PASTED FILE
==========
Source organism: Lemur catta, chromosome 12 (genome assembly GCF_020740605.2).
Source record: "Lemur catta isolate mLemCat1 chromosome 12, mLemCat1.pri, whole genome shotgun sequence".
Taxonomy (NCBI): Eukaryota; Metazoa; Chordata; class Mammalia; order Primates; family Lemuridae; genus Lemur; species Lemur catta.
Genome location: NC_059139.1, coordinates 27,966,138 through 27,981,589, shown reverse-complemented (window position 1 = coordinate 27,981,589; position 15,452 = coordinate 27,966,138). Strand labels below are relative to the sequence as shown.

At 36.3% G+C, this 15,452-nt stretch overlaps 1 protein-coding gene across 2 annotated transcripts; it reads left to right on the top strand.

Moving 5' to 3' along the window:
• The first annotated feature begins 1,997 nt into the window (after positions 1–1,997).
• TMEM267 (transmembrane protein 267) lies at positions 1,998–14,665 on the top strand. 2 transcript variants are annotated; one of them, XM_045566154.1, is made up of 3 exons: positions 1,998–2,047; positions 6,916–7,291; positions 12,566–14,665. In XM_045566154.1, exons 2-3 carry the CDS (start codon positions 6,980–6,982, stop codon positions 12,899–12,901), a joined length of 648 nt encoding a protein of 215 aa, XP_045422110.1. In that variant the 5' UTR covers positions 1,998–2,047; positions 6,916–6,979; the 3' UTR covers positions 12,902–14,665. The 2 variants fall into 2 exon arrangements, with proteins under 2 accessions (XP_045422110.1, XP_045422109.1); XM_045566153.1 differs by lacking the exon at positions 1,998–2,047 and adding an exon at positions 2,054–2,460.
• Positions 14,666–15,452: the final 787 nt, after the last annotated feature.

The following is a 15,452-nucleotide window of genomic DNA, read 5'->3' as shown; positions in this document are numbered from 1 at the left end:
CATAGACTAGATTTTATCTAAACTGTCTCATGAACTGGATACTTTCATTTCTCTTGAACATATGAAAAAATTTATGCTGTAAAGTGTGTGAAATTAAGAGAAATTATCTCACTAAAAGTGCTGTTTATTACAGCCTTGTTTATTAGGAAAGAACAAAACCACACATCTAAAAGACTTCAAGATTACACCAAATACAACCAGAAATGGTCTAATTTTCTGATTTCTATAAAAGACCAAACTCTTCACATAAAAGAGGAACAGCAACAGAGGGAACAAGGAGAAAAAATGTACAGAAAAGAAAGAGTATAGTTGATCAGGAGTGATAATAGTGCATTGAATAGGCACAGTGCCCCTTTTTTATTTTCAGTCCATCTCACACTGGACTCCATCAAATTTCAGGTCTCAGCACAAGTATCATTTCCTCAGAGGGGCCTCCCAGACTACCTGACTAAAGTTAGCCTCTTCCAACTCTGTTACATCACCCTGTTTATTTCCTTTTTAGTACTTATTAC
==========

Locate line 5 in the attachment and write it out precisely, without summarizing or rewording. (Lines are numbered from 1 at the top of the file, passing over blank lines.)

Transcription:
At 36.3% G+C, this 15,452-nt stretch overlaps 1 protein-coding gene across 2 annotated transcripts; it reads left to right on the top strand.